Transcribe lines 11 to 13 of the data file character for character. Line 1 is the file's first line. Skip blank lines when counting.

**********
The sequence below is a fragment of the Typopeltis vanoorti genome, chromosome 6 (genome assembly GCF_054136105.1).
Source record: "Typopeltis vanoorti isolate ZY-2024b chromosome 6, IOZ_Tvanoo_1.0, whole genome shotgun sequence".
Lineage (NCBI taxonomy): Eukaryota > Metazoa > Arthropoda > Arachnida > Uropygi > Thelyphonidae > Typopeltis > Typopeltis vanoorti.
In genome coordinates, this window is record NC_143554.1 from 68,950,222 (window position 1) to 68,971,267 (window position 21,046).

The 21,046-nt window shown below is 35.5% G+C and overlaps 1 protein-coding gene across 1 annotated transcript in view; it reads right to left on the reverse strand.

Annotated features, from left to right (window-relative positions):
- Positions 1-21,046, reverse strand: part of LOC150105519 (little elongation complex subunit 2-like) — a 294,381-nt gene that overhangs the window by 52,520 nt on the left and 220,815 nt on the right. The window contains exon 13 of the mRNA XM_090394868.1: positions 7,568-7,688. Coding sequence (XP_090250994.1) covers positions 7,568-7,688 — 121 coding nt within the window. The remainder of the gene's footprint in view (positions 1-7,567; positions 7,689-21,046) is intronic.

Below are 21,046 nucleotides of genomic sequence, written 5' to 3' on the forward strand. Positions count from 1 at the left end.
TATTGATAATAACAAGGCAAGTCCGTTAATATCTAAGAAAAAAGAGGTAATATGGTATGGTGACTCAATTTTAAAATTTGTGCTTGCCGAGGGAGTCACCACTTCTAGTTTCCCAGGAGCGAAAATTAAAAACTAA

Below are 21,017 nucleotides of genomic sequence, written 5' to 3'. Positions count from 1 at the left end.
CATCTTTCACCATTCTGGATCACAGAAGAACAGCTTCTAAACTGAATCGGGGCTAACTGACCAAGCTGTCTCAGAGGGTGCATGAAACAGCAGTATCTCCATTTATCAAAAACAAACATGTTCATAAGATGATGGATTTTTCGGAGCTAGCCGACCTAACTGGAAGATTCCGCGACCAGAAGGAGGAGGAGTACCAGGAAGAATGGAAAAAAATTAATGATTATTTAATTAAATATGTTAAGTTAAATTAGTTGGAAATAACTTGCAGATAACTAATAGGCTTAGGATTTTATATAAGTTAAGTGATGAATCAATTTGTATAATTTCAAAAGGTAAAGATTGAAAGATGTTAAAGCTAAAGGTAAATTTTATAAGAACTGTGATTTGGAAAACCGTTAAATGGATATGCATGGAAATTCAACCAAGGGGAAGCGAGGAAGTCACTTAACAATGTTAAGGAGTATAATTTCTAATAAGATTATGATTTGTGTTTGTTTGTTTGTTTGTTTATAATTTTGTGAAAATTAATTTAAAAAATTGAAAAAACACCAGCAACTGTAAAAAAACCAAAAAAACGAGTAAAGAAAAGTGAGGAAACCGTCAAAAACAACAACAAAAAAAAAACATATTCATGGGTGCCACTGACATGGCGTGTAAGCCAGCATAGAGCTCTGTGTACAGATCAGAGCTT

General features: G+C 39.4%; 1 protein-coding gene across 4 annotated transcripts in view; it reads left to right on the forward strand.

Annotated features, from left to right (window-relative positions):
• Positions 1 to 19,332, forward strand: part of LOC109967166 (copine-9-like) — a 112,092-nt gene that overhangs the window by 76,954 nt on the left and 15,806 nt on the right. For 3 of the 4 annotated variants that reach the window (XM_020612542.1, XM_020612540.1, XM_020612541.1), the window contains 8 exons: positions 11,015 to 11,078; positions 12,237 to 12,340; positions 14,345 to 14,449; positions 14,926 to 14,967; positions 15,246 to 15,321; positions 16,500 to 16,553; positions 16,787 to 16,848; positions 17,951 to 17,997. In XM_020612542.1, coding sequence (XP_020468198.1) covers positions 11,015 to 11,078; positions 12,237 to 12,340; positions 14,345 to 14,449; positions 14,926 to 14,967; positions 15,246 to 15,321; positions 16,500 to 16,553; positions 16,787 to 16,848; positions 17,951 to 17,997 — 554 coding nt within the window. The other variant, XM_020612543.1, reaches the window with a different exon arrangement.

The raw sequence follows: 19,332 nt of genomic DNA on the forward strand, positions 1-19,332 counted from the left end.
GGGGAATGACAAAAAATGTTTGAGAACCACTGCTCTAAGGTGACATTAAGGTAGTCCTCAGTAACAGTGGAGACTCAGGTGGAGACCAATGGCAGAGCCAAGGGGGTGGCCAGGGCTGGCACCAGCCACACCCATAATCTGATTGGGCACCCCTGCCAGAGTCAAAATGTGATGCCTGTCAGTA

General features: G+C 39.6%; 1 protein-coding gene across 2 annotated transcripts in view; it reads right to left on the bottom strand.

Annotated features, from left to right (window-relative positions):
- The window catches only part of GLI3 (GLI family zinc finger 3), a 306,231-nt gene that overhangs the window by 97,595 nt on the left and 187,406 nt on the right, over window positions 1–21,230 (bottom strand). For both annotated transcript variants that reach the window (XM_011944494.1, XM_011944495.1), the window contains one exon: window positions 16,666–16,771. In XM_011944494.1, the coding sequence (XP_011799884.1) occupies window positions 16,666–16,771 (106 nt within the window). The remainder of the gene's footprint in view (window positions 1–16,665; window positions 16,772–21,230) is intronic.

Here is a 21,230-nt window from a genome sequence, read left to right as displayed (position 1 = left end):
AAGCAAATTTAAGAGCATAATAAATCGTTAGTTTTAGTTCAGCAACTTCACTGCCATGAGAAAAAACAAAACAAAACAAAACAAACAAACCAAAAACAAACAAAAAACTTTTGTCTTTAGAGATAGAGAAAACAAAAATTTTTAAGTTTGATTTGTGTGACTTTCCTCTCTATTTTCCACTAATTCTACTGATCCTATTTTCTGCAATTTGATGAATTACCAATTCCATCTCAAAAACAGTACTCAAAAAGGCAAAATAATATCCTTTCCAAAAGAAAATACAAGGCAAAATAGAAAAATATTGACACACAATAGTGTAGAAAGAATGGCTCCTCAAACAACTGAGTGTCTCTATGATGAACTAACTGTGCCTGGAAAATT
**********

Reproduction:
CATCTTTCACCATTCTGGATCACAGAAGAACAGCTTCTAAACTGAATCGGGGCTAACTGACCAAGCTGTCTCAGAGGGTGCATGAAACAGCAGTATCTCCATTTATCAAAAACAAACATGTTCATAAGATGATGGATTTTTCGGAGCTAGCCGACCTAACTGGAAGATTCCGCGACCAGAAGGAGGAGGAGTACCAGGAAGAATGGAAAAAAATTAATGATTATTTAATTAAATATGTTAAGTTAAATTAGTTGGAAATAACTTGCAGATAACTAATAGGCTTAGGATTTTATATAAGTTAAGTGATGAATCAATTTGTATAATTTCAAAAGGTAAAGATTGAAAGATGTTAAAGCTAAAGGTAAATTTTATAAGAACTGTGATTTGGAAAACCGTTAAATGGATATGCATGGAAATTCAACCAAGGGGAAGCGAGGAAGTCACTTAACAATGTTAAGGAGTATAATTTCTAATAAGATTATGATTTGTGTTTGTTTGTTTGTTTGTTTATAATTTTGTGAAAATTAATTTAAAAAATTGAAAAAACACCAGCAACTGTAAAAAAACCAAAAAAACGAGTAAAGAAAAGTGAGGAAACCGTCAAAAACAACAACAAAAAAAAAACATATTCATGGGTGCCACTGACATGGCGTGTAAGCCAGCATAGAGCTCTGTGTACAGATCAGAGCTT

General features: G+C 39.4%; 1 protein-coding gene across 4 annotated transcripts in view; it reads left to right on the forward strand.

Annotated features, from left to right (window-relative positions):